The manufacturer of OxyContin (oxycodone) - along with members of the Sackler family that have a controlling stake in the firm - proffered the deal at a meeting with state attorneys general last week, according to the broadcaster, which cites two people close to the matter.
Attorneys general representing several states also confirmed the accelerated negotiations.
Youngstown City Law Director Jeff Limbian said combining the cases into one could be beneficial.
The consolidated Cleveland case is In Re National Prescription Opioid Litigation, 17-md-2804, U.S. District Court, Northern District of Ohio (Cleveland).
According to the Centers for Disease Control and Prevention (CDC), 400,000 people in the U.S.
NBC reported that Purdue presented a plan for it to declare Chapter 11 bankruptcy and then restructure into a for-profit "public benefit trust".
The Wall Street Journal said the arrangement would stay in place for seven to 10 years and would be overseen by trustees named by the bankruptcy court. "It is going to those types of programs so we can get people off the drugs and get young people not even started", O'Brien said.Читайте также: These Android apps were clicking on ads behind your back
Representatives for the Sackler family declined to comment and a representative for the state attorneys general did not immediately respond to a request for comment. Purdue is looking for what is called a global settlement, which is an agreement that would end all lawsuits at once. That could grow by $1.5 billion if the family sells Mundipharma, an worldwide drug company that it also owns.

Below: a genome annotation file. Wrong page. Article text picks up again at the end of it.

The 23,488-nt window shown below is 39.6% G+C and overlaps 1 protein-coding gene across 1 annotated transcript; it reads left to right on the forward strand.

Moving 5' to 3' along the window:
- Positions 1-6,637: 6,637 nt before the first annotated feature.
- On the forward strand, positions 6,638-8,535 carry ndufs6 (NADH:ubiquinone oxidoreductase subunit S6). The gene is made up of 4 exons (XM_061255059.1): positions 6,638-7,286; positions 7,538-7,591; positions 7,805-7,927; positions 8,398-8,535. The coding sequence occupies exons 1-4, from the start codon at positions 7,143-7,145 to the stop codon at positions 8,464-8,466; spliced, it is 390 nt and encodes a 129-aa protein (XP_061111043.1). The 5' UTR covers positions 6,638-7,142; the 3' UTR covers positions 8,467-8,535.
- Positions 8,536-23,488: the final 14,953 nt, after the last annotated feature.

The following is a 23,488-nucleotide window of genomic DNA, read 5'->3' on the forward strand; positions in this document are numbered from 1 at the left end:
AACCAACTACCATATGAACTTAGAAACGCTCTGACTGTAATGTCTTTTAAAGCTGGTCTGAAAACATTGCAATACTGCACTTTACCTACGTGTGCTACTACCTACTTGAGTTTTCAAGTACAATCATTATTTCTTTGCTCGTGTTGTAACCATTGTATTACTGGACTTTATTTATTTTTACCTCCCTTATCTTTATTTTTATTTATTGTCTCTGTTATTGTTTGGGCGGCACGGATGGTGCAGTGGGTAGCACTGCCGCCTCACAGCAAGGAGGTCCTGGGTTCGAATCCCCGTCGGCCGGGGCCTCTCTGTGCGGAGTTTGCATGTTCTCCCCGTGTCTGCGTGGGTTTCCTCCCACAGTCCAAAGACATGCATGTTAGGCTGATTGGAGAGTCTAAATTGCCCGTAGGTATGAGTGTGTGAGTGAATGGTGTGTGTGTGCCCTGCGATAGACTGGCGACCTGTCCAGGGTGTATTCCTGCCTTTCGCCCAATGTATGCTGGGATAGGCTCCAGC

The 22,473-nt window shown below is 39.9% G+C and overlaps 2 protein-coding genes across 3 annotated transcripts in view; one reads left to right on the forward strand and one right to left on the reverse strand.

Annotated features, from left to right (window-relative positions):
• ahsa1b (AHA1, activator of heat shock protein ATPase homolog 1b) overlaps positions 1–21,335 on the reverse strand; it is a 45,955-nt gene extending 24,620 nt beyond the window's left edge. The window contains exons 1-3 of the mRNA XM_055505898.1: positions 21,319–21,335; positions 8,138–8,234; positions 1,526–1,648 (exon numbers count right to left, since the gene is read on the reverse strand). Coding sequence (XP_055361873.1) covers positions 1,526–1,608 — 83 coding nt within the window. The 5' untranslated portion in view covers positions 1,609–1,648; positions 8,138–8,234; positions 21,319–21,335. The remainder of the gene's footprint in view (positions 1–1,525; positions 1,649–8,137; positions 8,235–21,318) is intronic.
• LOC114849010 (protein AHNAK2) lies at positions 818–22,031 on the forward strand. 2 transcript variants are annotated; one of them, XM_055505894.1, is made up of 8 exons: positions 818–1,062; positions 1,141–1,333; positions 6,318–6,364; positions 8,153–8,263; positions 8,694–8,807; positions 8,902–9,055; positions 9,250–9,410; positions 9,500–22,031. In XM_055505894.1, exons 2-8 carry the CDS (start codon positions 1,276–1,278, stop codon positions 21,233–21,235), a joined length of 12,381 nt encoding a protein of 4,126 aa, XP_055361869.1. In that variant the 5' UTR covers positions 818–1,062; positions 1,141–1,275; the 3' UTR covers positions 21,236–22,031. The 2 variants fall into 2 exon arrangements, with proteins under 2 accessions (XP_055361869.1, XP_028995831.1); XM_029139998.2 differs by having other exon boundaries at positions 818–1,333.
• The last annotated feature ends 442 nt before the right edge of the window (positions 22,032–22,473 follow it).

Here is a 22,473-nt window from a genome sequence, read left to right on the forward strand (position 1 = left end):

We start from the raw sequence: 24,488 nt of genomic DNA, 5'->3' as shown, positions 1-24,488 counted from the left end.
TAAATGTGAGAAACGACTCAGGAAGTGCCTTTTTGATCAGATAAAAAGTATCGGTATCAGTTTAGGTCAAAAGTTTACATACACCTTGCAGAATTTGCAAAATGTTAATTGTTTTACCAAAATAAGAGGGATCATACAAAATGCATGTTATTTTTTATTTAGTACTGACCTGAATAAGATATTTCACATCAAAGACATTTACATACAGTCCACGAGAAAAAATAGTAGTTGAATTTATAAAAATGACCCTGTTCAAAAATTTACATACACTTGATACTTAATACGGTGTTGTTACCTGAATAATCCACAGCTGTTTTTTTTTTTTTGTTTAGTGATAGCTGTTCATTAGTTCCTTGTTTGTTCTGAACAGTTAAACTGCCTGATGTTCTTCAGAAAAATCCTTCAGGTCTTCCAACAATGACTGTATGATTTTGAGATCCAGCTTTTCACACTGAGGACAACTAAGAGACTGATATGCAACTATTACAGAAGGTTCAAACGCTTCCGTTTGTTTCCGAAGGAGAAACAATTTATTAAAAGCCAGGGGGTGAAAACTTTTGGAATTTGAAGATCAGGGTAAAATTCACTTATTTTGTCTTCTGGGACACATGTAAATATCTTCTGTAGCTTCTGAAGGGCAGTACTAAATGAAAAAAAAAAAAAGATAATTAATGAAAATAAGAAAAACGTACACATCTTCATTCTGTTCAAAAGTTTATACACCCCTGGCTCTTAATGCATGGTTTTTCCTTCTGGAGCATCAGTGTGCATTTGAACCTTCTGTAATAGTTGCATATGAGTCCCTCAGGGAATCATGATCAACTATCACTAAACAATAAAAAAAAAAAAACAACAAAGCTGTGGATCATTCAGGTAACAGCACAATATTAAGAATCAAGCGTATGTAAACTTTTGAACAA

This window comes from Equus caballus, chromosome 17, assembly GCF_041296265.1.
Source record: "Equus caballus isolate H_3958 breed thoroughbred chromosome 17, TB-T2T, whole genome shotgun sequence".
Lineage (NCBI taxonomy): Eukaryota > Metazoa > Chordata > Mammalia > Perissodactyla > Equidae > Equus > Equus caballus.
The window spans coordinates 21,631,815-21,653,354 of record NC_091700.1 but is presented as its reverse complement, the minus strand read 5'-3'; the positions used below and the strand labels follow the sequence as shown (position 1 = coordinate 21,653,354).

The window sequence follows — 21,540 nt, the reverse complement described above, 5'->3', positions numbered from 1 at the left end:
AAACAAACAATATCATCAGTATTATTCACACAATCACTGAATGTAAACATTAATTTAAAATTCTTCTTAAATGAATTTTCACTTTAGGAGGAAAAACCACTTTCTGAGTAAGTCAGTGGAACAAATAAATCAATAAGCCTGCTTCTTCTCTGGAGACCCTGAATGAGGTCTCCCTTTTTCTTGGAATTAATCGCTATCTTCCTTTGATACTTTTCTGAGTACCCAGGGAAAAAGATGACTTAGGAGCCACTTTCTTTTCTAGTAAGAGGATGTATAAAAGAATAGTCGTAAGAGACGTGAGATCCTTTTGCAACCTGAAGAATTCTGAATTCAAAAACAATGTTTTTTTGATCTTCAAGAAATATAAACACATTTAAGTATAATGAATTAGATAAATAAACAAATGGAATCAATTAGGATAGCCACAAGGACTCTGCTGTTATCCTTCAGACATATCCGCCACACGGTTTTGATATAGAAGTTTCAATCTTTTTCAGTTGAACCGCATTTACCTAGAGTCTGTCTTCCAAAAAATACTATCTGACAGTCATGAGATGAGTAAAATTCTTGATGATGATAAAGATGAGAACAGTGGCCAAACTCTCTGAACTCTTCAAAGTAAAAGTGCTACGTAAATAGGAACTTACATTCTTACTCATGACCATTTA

Purdue, which made more than $35 billion from OxyContin sales, would potentially contribute $7 billion to $8 billion.
But Purdue and the Sackler family have consistently denied those accusations, and they framed the proposed settlement as simply a quicker way to help those impacted by the opioid crisis. It's unclear how much Purdue's owners, the Sackler family, would have to pay. Most claim that Purdue and the Sacklers used deceptive marketing practices to downplay the potential harms from opioid painkillers such as OxyContin, a Purdue product.
In a statement, the Stamford, Connecticut-based company said it's prepared to defend itself but sees little good in years of "wasteful litigation and appeals".
On Monday, an Oklahoma judge ordered Johnson & Johnson to pay $572.1 million to the state for deceptively marketing addictive painkillers following the first trial related to the addiction crisis.
Purdue said it was actively working with state attorneys general and other plaintiffs to reach a resolution, without specifying a settlement amount. The sum includes $3 billion from the Sackler family fortune.
In recent months, a number of cultural institutions, including New York's Guggenheim Museum and the Metropolitan Museum of Art, have said they would stop accepting donations from the Sackler family.При любом использовании материалов сайта и дочерних проектов, гиперссылка на обязательна.
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